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Approximately 400 volcanoes have been identified in Peru and are located in the Andean Volcanic Zone, which extends into northern Chile. Although most of these volcanoes are inactive, there is a group located in the south of the country that is active.

This activity has been manifested historically through eruptive processes, and currently with fumarolic manifestations and/or seismic movements. Within the group of active volcanoes, we find the well-known Misti volcano, as well as Ubinas, Huaynaputina, Ticsani, Sabancaya, Tutupaca and Yucamani.

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Now let’s find out more about this volcanic zones in Peru:

Misti Volcano

It is the symbol of the city of Arequipa. It is located at the foot of the Chili Valley, within the National Reserve of Salinas and Aguada Blanca, at an altitude of 2,400 meters above sea level. It is approximately 800 thousand years old. 

It is called Misti because of its meaning in Quechua: ‘man of white race’, as Arequipa is known as the ‘White City’ because of its constructions made of white ashlar. Its last significant volcanic activity was in 1870, when it presented large fumaroles. 

It is important to note that Misti, being an active volcano, is permanently monitored by the Southern Volcanological Observatory (OVS) of the Geophysical Institute of Peru (IGP).

Ubinas Volcano

It is located in the department of Moquegua and is considered the most active volcano in Peru, as it has had more than 25 eruptions in the last five years. On the southeast flank of the volcano we can see the Ubinas valley, whose main town is located 6 kilometers from the summit. Currently, its activity is decreasing, however, sporadic explosions, ash and gas emissions can be seen at times, which do not represent any danger to the local population.

Huaynaputina Volcano

Located 75 kilometres southeast of the city of Arequipa, in the province of General Sánchez Cerro, department of Moquegua, the Huaynaputina volcano has an extensive plain (at 4,500 m.a.s.l.) with three openings or craters adjacent to the edges of a deep valley. Its craters are 70 and 150 metres in diameter and depths of up to 100 metres.

Ticsani Volcano

A stratovolcano that has had large avalanches in the past. Located 60 kilometers from the city of Moquegua, it has two buildings: Ticsani Antiguo and Ticsani Moderno. The former is formed by lava flows and volcanic rocks. And, the Modern Ticsani building is made up of 3 groups of deposits: lavas, pyroclastic flows of blocks and ashes and tephras (volcanic rock fragments).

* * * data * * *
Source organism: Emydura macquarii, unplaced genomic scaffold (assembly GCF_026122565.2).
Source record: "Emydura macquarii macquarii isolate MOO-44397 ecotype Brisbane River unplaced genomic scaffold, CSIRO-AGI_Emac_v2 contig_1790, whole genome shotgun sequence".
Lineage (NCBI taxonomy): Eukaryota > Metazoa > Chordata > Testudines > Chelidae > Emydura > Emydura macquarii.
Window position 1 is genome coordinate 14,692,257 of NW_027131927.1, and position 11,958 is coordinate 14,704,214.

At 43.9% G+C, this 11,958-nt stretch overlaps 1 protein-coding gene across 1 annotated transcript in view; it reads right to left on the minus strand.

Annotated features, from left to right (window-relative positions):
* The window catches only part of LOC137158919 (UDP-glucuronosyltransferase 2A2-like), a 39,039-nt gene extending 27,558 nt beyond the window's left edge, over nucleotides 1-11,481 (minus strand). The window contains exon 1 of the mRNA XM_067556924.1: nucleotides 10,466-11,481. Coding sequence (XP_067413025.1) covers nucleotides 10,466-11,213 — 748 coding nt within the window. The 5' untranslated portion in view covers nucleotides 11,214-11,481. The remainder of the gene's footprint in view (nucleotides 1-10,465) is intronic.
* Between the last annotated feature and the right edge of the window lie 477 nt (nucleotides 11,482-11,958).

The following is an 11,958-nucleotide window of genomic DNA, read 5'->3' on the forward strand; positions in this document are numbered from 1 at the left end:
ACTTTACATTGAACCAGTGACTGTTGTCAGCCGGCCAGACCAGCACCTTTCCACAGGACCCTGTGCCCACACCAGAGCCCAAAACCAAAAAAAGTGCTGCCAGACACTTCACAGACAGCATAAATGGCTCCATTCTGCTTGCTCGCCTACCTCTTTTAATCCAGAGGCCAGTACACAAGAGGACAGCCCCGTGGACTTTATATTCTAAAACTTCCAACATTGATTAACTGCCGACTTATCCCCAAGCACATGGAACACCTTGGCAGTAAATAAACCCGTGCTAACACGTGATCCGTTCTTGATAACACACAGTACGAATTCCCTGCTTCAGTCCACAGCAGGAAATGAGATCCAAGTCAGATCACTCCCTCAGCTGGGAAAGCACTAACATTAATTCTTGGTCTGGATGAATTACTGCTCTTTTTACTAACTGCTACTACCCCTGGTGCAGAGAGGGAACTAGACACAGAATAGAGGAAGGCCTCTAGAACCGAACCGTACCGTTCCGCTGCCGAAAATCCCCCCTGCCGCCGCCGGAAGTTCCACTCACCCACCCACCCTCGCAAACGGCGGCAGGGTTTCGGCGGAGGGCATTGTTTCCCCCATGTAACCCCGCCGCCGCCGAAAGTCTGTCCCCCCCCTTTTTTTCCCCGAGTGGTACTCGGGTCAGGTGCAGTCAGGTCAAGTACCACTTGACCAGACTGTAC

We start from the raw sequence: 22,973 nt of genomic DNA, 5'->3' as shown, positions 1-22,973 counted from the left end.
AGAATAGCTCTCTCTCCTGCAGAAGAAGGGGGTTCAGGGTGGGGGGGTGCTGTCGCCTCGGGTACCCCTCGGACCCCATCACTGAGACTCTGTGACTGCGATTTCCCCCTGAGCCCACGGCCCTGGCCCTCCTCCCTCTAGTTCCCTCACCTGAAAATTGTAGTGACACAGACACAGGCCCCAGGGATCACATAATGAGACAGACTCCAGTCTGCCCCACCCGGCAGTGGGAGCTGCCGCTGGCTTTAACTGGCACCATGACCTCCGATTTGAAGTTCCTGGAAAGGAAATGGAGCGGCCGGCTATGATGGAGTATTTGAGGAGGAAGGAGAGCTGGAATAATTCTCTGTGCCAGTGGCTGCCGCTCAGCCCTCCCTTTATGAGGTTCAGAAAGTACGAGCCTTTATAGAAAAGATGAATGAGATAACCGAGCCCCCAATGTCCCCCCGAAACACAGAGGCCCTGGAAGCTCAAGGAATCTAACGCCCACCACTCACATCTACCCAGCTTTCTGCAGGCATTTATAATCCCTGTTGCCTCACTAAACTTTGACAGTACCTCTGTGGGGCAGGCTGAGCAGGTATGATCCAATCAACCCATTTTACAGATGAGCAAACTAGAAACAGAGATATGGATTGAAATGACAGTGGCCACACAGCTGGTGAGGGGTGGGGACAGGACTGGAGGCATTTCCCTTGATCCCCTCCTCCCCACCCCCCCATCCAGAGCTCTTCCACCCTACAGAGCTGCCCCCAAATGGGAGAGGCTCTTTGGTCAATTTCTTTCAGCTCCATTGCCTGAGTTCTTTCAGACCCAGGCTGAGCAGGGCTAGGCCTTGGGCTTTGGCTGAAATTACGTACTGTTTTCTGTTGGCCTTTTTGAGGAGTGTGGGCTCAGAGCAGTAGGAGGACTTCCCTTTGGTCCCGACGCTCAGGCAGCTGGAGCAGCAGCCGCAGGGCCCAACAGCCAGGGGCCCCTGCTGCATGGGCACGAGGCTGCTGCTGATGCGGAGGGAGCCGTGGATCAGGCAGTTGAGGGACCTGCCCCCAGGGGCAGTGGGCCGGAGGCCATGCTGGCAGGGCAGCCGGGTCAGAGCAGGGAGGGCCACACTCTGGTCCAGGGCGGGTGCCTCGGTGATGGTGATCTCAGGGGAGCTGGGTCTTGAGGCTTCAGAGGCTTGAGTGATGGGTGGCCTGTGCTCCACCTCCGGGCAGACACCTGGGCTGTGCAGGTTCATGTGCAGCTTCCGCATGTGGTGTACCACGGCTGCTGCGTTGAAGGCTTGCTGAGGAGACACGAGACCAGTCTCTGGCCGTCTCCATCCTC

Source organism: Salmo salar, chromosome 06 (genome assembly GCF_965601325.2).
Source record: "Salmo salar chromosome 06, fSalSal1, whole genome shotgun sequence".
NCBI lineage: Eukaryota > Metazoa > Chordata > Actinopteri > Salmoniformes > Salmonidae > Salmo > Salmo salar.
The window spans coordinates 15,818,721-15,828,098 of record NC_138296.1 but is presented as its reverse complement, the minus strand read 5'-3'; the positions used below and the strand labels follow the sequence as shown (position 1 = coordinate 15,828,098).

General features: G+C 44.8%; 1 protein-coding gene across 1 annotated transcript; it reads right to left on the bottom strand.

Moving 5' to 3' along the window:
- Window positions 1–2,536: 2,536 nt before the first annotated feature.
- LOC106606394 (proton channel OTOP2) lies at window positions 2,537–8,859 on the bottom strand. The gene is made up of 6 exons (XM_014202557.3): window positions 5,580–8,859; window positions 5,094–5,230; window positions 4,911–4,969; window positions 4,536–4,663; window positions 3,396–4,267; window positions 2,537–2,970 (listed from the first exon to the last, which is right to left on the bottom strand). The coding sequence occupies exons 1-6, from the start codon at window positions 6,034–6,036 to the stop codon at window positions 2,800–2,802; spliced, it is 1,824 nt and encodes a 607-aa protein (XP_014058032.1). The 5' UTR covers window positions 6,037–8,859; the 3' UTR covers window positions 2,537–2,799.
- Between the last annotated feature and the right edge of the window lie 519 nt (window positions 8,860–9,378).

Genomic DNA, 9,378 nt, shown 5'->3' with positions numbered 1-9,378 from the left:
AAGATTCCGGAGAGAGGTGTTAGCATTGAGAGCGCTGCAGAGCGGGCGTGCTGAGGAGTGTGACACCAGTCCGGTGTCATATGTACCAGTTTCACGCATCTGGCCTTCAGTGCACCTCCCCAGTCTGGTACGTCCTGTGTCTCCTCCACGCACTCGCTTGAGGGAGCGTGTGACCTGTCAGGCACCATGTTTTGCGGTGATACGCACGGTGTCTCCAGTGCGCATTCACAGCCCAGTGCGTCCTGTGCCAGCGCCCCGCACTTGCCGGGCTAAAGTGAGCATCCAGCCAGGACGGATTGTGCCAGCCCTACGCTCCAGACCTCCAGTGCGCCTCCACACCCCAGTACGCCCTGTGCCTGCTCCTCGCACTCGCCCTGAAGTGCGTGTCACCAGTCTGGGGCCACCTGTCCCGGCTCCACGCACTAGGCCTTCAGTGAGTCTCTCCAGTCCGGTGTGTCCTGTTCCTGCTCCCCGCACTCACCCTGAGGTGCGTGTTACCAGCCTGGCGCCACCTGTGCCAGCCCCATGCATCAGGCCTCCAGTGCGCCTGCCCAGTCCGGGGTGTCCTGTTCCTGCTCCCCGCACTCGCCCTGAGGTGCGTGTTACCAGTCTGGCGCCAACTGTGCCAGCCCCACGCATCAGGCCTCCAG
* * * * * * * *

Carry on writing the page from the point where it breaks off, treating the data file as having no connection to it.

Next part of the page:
In this volcano, scattered deposits of falling ash blocks and pumice blocks, volcanic rocks expelled after explosive activities, can be observed. Likewise, ‘bread crust’ bombs can be observed, portions of lava that adopt rounded shapes that crack when they fall to the ground, with a brownish color.

Sabancaya Volcano

This is the second most active volcano in Peru. Located 75 kilometers northwest of Arequipa, this crater has been presenting an eruptive process since 2016, which is characterized by constant explosions accompanied by gasses and ashes. 

Tutupaca Volcano

A stratovolcano located in the north of the department of Tacna, 28 kilometres northwest of the city of Candarave. The volcanic activity of Tutupaca has presented several stages of eruptions of different explosive indexes. At present, there are frequent emissions of whitish fumaroles. This volcanic complex also has 49 hot springs.

Yucamani Volcano

Volcanic complex formed by three polygenetic volcanic cones: the Yucamani chico, the Calientes, and the Yucamani. Located to the northeast of the department of Tacna and only 11 kilometers from Candarave, it has a scarce eruptive history. 

At present, Yucamani presents volcanic hazards such as lava flows, volcanic rock falls, and lahars (sediment and water flows that move from the slopes of volcanoes). 

It should be noted that in the Andean Volcanic Zone there are also other volcanoes considered potentially active, including Ampato, Coropuna, Valle de los Volcanes in Andahua, Sara Sara, and Chachani.

Of all these volcanoes mentioned, the Tutupaca volcano in Tacna is the most peculiar as it has the highest number of collapses and is the fourth most active volcano in Peru.

The Tutupaca volcanic complex (17°01′ S, 70°21′ W; 5875 m asl) is located in the southeastern part of the Peruvian volcanic arc, in the department of Tacna, 28 km north of Candarave. 

Work has identified at least three debris avalanche deposits on Tutupaca, making it the active volcano with the highest number of sectoral collapses in southern Peru.

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